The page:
Science Articles

The Oracle at Delphi - Not Just Hot Air

Tue, 27th Nov 2007

From myth to whiff: how hot gases exiting Earth's crust were the source of fortune tellers' predictions...

Emma Gatti

Most people are acquainted with the myths of ancient Greece. We've heard of Hercules and Zeus, Aphrodite and Era, Achilles and possibly Ulysses. Temple of ApolloBut what about the oracle of Delphi? This was a mystic place where the gods, who knew everything and saw everything, communicated with the wretched humans and revealed to them the path to glory.

Unlike the mythical heroes, however, this place really existed, and now new scientific research has demonstrated how the legend began - and it's all thanks to the peculiar geological setting of the area – a combination of active faults, seismic activity and a layer of coal! Indeed it seems that two thousands years of wars and battles may have have been won or lost thanks to the advice of women whose senses were dulled by methane blowing from a crack in the ground!

The Legend...
Dating from 1400 BC Delphi is an archaeological site (and now also a modern town) situated in central Greece on the south-western slopes of Mount Parnassus near the Gulf of Corinth. In ancient times the settlement was home to the Delphic oracle, which was arguably the most important oracle in the classical Greek world. Everyone rich enough, from kings and imperators to merchants and common foreigners, consulted the oracle before any major undertaking.

Michelangelo's representation of the PythiaThe oracle spoke through a local woman, the Pythia, who was chosen from among the peasants of the area. Documents provided by the Greek historian Plutarch (AD 46-120) describe the Pythia inhaling vapours from a fissure called Adyton. Shortly after she would go into a trance, which enabled her to contact Apollo, the god to whom the oracle was dedicated. Occasionally these trances deepened into delirium and even death, but more normally the woman would utter extremely cryptic and freely-interpretable rhymed answers, which were sometimes conflicting.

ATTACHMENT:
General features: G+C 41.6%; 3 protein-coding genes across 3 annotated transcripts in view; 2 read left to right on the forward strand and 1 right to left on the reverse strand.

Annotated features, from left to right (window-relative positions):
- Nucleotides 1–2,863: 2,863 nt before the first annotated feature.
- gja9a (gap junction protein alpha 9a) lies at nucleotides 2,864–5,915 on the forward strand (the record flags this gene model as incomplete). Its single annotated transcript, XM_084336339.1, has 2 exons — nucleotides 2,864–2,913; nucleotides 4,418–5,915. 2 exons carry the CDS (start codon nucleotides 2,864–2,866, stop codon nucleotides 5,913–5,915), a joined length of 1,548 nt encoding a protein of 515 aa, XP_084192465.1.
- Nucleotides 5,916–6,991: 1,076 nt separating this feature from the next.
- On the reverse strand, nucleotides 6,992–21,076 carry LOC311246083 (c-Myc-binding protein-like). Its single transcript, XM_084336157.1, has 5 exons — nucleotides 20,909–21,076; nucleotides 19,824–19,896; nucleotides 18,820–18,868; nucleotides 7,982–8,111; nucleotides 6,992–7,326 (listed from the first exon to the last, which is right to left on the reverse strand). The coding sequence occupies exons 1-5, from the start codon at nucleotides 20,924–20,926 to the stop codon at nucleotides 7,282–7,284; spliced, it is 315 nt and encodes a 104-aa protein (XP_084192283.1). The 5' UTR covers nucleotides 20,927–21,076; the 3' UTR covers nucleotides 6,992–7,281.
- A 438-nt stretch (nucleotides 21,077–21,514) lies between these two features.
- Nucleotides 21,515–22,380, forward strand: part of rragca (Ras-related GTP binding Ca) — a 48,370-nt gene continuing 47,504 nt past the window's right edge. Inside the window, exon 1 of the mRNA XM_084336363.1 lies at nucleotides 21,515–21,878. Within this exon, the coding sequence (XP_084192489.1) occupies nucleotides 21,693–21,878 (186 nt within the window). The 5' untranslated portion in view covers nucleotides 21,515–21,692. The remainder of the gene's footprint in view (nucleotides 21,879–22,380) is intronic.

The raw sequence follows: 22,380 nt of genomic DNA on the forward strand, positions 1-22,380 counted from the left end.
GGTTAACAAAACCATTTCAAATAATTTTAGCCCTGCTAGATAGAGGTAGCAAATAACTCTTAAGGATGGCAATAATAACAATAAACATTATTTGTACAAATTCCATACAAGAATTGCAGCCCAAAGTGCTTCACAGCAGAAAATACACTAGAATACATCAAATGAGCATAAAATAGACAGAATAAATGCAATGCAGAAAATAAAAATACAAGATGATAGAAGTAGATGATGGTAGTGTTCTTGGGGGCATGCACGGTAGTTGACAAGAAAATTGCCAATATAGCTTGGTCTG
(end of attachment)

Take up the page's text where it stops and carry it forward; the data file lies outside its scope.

According to local legend, these powerful vapours were the breath of Piton, the sacred guardian of the temple. Apollo defeated her and closed her dragon-body in a deep cave under the surface, and the vapours inhaled by the Pythia corresponded to the beast’s breath.

From Myth to Whiff (of methane)...
In an attempt to connect the legend to reality, French archaeologists visited Delphi at the turn of last century to look for evidence corroborating Plutarch’s account. But they returned empty handed because they interpreted the legend literally and focused their research on looking for a cave or a hole in the ground.

Instead the local geology holds the key, as a more recent investigation by a Connecticut-based team of scientists has shown. The intellectual leap was made by Jelle Zeiling De Boer, a geologist from Wesleyan University. He connected the legendary vapours with ancient earthquakes triggered by two fault lines that intersect deep beneath the oracle.